Skin Walker Stumbles Over Too Many Psychological Tropes

Movies Reviews Christian Neuman
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<i>Skin Walker</i> Stumbles Over Too Many Psychological Tropes

Let’s agree to retire horror’s “psychological” appellation. At the very least, let’s send it on a sabbatical for much-needed relaxation and personal enrichment. At present, this niche is a trap for filmmakers scouring cabinets for spice to season their work: “Psychological” opens a trap door to easy workarounds for developing atmosphere, movies that rely on bait-and-switch chicanery instead of craftsmanship. There’s little worse than watching a plot unfold and finding out at the end that you’ve been had by parlor tricks, and that’s what makes Christian Neuman’s Skin Walker a broadly frustrating experience.

Regine (Amber Anderson), living in the city after escaping her rural home years ago, is compelled to return to the family estate for her awful grandmother’s funeral. On arrival she’s drawn back into her past, confronting the abuses she witnessed as a girl, including her deformed baby brother Isaac’s infanticide at a mere days old. But there’s a question mark: Did Isaac actually die? Robert (Jefferson Hall), an old family friend, thinks he still lives, and that he in fact murdered Regine’s grandmother. Her father, Claus (Udo Kier), believes otherwise, but acts shady enough to rouse the suspicion of Regine and the audience. None of this bodes well for her, what with her psyche having the constitution of crème brûlée. She’s already cracked before she makes the trip to the sticks.

There’s no movie Kier can’t improve by sauntering into frame and batting his steely blue eyes. Here, his peepers represent welcome gravity for Skin Walker’s anti-reality. Describing the movie as “surreal” doesn’t do any justice to how unglued from objectivity Neuman’s script gets as Regine, in recounting bygone traumas, opens the door for new ones. Dredging up one bad memory begets a rush of worse memories, and Regine has no meaningful coping mechanisms for dealing with shame and embarrassment buried deep in the recesses of her subconscious. In short, she’s a fucking mess. When Robert tells her that her dead baby brother is alive, she gets even messier. Appropriately, but not exactly happily, the movie gets messier, too. Neuman piles flashback on flashback into the edit, spending as much time in Regine’s mind as in the world itself, perhaps even more.

The effort Neuman makes to anchor the audience to Regine’s point of view, the lengths he goes to literally put us in her head, undermines Skin Walker as a narrative: The less we’re able to trust what the camera shows, the more the story loses structure. So goes the challenge of psychological horror. When storytelling functions are disrupted by questions of what’s real versus what’s imagined, character makes the best ballast. Skin Walker’s best character is Claus and its best performance is Kier’s, but good as he is (and he’s very good), he alone can’t keep the film from floating into the aether. Frankly, Claus cuts a more interesting figure, tragic and furious over the direction his life has taken since meeting Regine’s mother, Rose (Sophie Mousel), locked away in the madhouse having snapped after Isaac’s death.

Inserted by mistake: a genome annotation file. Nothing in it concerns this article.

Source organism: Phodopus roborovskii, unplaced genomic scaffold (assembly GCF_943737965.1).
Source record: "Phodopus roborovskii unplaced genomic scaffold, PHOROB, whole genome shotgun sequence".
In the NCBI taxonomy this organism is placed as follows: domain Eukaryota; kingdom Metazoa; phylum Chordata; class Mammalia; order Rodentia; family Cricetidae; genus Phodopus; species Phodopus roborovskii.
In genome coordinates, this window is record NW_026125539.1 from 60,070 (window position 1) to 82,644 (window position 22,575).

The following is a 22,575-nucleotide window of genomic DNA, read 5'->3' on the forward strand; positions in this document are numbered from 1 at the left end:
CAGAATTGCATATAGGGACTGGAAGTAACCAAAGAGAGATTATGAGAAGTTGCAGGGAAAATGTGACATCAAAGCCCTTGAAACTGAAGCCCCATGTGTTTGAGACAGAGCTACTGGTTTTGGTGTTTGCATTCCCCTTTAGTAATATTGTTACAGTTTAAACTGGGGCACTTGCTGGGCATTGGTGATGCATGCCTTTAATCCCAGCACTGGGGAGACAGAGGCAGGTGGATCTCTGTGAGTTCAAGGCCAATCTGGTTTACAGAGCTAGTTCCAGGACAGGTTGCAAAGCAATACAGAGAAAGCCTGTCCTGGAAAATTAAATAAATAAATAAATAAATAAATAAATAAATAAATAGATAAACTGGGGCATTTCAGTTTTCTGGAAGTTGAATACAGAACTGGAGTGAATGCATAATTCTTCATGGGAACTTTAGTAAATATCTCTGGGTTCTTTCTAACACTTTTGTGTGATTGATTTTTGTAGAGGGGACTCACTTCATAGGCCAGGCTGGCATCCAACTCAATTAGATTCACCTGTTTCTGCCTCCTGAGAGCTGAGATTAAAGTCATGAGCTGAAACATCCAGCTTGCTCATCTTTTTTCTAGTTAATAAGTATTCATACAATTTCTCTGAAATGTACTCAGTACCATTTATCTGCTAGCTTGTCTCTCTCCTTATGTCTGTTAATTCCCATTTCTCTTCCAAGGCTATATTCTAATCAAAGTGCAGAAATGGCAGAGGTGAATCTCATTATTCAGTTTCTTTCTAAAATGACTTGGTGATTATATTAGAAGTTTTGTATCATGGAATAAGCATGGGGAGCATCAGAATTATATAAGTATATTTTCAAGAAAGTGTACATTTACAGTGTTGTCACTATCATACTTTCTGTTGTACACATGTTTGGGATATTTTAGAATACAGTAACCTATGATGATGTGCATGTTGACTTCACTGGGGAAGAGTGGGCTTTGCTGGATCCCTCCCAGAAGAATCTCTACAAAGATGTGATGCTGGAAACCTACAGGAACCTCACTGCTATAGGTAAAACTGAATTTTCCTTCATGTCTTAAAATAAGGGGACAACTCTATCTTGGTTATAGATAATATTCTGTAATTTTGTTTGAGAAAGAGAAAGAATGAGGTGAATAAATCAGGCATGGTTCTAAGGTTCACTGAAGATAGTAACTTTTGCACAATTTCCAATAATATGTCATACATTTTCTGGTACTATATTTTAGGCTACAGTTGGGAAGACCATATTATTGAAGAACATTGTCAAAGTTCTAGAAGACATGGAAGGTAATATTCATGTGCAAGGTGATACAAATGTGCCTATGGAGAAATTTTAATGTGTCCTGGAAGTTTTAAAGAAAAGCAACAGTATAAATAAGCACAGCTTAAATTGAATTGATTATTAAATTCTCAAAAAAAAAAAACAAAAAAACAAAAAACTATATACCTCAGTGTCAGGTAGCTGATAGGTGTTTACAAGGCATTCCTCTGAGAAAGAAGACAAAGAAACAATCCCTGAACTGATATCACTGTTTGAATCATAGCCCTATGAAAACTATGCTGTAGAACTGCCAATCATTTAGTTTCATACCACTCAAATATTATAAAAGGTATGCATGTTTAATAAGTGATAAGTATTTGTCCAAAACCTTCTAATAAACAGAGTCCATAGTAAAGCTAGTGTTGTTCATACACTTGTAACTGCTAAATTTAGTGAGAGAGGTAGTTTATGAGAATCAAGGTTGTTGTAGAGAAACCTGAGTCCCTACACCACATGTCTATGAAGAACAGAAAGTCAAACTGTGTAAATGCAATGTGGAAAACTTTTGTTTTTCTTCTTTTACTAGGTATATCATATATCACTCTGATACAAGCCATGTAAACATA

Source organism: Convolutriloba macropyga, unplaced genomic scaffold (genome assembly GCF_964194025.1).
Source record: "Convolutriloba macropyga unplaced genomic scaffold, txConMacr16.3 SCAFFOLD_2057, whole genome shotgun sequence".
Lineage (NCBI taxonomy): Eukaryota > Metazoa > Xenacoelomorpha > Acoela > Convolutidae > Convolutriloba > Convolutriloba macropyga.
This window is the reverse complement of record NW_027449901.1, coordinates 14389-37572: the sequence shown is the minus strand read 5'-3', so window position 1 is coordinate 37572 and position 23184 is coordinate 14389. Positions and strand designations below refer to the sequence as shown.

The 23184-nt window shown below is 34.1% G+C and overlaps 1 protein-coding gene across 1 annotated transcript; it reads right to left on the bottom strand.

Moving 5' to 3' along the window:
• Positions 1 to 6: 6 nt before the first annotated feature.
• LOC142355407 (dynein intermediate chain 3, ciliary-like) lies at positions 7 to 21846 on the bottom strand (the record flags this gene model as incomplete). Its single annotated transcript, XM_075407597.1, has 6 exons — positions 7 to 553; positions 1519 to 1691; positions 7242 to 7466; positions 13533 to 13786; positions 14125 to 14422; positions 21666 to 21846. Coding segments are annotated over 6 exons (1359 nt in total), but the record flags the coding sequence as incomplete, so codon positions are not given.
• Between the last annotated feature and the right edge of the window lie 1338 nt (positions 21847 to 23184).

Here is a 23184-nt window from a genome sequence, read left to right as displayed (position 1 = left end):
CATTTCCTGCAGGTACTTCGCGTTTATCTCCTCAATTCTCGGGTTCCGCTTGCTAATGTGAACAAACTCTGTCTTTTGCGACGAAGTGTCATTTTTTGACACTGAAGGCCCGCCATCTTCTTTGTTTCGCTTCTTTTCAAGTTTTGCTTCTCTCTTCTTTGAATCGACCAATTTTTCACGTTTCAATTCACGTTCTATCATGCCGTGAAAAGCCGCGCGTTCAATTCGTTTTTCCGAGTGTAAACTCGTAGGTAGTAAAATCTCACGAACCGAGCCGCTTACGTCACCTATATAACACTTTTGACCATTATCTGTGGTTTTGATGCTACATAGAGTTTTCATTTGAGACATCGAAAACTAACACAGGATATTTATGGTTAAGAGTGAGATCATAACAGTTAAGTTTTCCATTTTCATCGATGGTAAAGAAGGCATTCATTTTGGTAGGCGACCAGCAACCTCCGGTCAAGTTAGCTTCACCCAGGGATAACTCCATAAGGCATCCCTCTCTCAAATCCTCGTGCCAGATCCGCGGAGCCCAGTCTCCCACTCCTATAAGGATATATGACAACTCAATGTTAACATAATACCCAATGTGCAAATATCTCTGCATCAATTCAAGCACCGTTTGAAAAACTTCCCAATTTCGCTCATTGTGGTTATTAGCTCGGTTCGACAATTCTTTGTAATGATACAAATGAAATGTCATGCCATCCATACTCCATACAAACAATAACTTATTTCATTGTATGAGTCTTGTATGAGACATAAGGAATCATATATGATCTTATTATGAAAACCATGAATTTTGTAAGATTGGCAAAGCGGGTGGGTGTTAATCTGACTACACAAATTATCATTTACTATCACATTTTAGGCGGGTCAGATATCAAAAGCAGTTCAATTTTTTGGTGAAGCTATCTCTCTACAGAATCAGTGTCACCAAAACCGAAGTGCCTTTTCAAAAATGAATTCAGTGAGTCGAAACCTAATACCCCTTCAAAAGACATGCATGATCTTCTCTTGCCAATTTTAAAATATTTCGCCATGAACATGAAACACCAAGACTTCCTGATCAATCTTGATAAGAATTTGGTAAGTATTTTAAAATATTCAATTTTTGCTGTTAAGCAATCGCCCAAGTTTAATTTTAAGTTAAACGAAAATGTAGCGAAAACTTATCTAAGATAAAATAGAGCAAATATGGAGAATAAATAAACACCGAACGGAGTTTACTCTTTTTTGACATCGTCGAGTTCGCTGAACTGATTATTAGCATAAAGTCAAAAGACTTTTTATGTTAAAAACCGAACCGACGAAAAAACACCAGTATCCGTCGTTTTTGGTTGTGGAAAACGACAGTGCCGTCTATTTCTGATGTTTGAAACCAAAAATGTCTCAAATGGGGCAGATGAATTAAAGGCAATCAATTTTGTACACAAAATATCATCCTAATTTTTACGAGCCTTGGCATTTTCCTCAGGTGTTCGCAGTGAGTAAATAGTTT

“You’re a horrible person,” Kier says and breathes at the camera in the film’s best scene: an extended long shot slowly zooming in on Claus sitting alone at the head of the dining room table, a cool, composed image of grief as he rants straight through the fourth wall. “Horrible person! You ruined me. You ruined my life!” He’s speaking to the ghost of his own dead mother, addressing the scars left on him by the battleaxe that raised him, and the heft Kier gives to Claus’ aggrieved outrage has more power than the stock confusion loaded into Regine’s character. He’s the person Skin Walker probably should’ve been about. Neuman gives him more definition on the page than Regine, and Kier’s such a good actor that Anderson can’t match his skill at shading in Claus’ background and his motivations. Even Neuman falls behind Kier’s heavy lifting.

But the great German thesp isn’t to blame for Skin Walker’s stumbles. The film is an exercise in wasting a premise for cheap smoke and mirrors. Even when at least one of the big questions is answered, there persists a nagging question of whether it’s really been answered Neuman’s tricks and misidrections read increasingly as smug over time, as if the screenplay was written with an obnoxious through-line of self-satisfaction at its twisty-turny qualities. But its proudest moment, and quite likely not by Neuman’s design, belongs to Kier, perfectly straddling a line of surreality while acting circles around the rest of the picture. All on his own, Kier handily proves out the weaknesses of psych-forward horror by doing what that subgenre sets out to do: blurring perspective lines. Skin Walker blurs nothing. Instead, it smears.

Director: Christian Neuman
Writer: Christian Neuman
Starring: Amber Anderson, Udo Kier, Jefferson Hall, Sophie Mousel, Luc Schlitz
Release Date: August 4, 2020

Bostonian culture journalist Andy Crump covers the movies, beer, music, and being a dad for way too many outlets, perhaps even yours. He has contributed to Paste since 2013. You can follow him on Twitter and find his collected work at his personal blog. He’s composed of roughly 65% craft beer.